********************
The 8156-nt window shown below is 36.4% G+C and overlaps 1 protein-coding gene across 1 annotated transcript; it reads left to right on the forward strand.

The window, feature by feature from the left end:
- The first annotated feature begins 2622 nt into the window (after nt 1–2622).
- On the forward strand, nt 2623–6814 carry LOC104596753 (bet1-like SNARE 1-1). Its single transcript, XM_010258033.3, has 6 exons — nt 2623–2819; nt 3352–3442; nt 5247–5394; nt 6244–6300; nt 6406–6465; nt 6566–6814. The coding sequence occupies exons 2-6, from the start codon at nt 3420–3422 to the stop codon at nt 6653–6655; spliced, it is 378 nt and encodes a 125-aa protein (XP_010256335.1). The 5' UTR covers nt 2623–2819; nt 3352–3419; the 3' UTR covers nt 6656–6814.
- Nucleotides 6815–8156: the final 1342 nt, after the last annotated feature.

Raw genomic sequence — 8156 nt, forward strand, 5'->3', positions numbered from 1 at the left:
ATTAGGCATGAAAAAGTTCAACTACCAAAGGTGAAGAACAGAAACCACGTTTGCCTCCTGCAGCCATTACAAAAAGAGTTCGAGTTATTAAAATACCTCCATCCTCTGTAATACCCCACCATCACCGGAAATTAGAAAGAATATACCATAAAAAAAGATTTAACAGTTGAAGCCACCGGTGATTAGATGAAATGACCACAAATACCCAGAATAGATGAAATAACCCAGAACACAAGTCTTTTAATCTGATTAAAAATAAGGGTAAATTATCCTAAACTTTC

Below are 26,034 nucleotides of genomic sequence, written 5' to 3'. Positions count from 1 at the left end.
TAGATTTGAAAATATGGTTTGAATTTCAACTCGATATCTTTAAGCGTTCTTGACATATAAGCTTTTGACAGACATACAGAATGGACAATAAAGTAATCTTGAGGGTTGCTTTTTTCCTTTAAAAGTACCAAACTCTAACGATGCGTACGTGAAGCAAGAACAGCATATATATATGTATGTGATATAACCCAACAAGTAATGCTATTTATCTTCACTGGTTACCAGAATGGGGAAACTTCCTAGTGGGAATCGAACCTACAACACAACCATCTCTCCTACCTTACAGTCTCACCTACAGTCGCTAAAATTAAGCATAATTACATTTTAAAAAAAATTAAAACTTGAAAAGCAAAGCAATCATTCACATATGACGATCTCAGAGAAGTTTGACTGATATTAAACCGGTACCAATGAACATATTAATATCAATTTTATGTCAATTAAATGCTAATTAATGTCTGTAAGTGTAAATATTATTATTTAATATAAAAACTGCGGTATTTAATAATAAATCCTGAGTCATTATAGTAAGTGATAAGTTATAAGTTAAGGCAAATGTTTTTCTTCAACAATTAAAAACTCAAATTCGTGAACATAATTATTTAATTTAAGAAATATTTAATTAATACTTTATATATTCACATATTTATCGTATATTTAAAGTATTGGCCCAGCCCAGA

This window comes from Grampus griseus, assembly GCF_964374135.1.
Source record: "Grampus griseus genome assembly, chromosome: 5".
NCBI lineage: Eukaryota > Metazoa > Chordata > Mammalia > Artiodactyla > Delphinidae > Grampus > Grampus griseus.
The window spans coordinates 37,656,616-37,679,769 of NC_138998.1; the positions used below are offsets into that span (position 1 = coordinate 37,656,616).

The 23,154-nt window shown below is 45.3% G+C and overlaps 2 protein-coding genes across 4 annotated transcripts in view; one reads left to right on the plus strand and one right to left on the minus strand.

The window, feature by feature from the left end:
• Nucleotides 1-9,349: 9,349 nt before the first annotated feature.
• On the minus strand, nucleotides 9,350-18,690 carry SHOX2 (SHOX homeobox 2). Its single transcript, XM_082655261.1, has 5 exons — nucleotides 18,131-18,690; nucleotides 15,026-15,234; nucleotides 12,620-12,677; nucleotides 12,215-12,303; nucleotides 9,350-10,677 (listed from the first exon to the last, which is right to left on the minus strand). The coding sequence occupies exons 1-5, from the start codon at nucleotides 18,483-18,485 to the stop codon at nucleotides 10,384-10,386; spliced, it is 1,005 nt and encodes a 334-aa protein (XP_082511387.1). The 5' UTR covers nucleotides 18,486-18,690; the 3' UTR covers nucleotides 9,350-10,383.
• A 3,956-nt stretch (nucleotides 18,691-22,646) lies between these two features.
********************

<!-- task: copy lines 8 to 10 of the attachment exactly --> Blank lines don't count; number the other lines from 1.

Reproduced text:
Below are 26,034 nucleotides of genomic sequence, written 5' to 3'. Positions count from 1 at the left end.
TAGATTTGAAAATATGGTTTGAATTTCAACTCGATATCTTTAAGCGTTCTTGACATATAAGCTTTTGACAGACATACAGAATGGACAATAAAGTAATCTTGAGGGTTGCTTTTTTCCTTTAAAAGTACCAAACTCTAACGATGCGTACGTGAAGCAAGAACAGCATATATATATGTATGTGATATAACCCAACAAGTAATGCTATTTATCTTCACTGGTTACCAGAATGGGGAAACTTCCTAGTGGGAATCGAACCTACAACACAACCATCTCTCCTACCTTACAGTCTCACCTACAGTCGCTAAAATTAAGCATAATTACATTTTAAAAAAAATTAAAACTTGAAAAGCAAAGCAATCATTCACATATGACGATCTCAGAGAAGTTTGACTGATATTAAACCGGTACCAATGAACATATTAATATCAATTTTATGTCAATTAAATGCTAATTAATGTCTGTAAGTGTAAATATTATTATTTAATATAAAAACTGCGGTATTTAATAATAAATCCTGAGTCATTATAGTAAGTGATAAGTTATAAGTTAAGGCAAATGTTTTTCTTCAACAATTAAAAACTCAAATTCGTGAACATAATTATTTAATTTAAGAAATATTTAATTAATACTTTATATATTCACATATTTATCGTATATTTAAAGTATTGGCCCAGCCCAGA

This window comes from Grampus griseus, assembly GCF_964374135.1.